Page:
The Coming Struggle for Peace

The Coming Struggle for Peace

The Coming Struggle for Peace

The Coming Struggle for Peace

Excerpt

The somewhat provocative title of this book should not lead the reader to expect to find in it more than it contains. This is not a book on peace, nor is it a blueprint for a new postwar order. It does not even attempt to survey the innumerable peace schemes proposed with equal zeal and conviction by professional and amateur planners alike. This book is simply a study of some of the internal problems of the United Nations, problems which have to be solved --and satisfactorily--if the peace which the United Nations intend to win is to become an enduring peace. And considering the short life of the United Nations as a unit, there is an abundance of these problems.

The "United Nations" dates back only to January 1, 1942, the day its birth certificate was registered in Washington, D. C., its birthplace. It was on the first day of the first year of the coalition war--less than a month after Pearl Harbor--that representatives of the three great powers, Great Britain, Soviet Russia, and China, came to the White House to sign with President Roosevelt the joint declaration which for the first time used the term "United Nations." With President Roosevelt acting as godfather, Assistant Secretary of State Adolf Berle, in the role of birth registration clerk, the next day invited to the State Department representatives of the other members of the association to be known as the United Nations.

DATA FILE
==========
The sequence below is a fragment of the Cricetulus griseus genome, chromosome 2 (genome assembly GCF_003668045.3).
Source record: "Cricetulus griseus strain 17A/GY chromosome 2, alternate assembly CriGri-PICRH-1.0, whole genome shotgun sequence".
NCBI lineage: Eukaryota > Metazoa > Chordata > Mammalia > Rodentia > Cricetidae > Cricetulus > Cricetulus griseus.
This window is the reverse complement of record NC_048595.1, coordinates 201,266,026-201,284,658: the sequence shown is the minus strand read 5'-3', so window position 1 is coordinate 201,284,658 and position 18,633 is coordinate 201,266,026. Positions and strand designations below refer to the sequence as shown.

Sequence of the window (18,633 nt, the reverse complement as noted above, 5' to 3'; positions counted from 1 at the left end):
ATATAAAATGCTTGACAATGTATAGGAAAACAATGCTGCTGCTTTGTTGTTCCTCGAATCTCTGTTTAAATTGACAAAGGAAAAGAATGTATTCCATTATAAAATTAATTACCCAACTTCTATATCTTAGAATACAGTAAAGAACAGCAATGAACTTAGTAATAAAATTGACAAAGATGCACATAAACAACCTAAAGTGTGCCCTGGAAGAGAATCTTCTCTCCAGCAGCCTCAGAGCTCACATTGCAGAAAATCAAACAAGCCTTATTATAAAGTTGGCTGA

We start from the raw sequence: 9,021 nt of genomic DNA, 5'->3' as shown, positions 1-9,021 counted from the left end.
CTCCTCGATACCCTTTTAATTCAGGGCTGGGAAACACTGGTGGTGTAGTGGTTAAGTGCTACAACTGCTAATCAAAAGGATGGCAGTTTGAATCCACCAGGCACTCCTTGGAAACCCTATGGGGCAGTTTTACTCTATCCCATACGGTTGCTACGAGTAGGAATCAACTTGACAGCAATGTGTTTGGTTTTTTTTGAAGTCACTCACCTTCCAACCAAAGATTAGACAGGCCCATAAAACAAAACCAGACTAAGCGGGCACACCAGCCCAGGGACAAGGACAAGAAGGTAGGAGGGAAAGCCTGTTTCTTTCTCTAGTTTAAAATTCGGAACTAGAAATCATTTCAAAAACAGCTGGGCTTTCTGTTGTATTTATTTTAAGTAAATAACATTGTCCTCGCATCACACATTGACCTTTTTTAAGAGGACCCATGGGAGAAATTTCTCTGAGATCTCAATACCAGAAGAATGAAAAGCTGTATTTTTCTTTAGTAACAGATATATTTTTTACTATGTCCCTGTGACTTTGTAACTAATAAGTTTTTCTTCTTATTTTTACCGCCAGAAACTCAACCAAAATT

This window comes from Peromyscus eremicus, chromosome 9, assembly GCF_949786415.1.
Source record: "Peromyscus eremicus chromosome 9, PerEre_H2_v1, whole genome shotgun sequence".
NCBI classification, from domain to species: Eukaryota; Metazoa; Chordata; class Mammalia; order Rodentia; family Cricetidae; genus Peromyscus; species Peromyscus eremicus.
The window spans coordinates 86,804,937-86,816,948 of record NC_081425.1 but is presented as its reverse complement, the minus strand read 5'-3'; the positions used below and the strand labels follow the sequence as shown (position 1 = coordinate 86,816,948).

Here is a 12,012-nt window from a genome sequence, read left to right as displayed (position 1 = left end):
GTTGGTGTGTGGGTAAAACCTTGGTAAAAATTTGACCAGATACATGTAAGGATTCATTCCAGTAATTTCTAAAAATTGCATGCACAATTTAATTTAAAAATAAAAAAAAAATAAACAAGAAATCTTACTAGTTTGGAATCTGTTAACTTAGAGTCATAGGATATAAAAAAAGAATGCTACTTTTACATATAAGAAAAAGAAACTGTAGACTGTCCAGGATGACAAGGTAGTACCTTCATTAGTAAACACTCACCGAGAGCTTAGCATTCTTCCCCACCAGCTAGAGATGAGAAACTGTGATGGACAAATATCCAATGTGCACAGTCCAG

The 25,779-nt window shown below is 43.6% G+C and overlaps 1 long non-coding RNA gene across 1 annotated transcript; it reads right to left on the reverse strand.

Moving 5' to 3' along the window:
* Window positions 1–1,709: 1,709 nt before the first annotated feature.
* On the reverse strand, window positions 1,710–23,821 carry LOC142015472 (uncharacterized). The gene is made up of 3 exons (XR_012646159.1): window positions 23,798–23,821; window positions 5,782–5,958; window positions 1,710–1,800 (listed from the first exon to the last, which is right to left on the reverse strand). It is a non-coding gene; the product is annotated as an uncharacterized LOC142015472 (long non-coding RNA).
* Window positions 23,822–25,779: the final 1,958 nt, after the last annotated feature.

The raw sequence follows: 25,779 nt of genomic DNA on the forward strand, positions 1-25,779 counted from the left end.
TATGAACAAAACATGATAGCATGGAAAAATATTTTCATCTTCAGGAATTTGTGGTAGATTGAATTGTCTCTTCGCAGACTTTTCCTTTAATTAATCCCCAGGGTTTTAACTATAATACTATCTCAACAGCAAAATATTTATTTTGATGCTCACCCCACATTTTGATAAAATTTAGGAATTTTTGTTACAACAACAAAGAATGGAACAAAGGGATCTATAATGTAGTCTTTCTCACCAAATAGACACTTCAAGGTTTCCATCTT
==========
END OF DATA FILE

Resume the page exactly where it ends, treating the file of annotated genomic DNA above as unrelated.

The press did not immediately become aware of the historical significance of this new document. It took several days for the commentators and editors, and even longer for the public, to realize that a new attempt was being made to create a really New World Order after the victory that would end the war. Most people believed, and some of them still believe, that President Roosevelt was the father spiritual of the United Nations. This notion contributed to the confusion surrounding the United Nations' first tottering steps.

Neither President Roosevelt nor representatives of the other . . .

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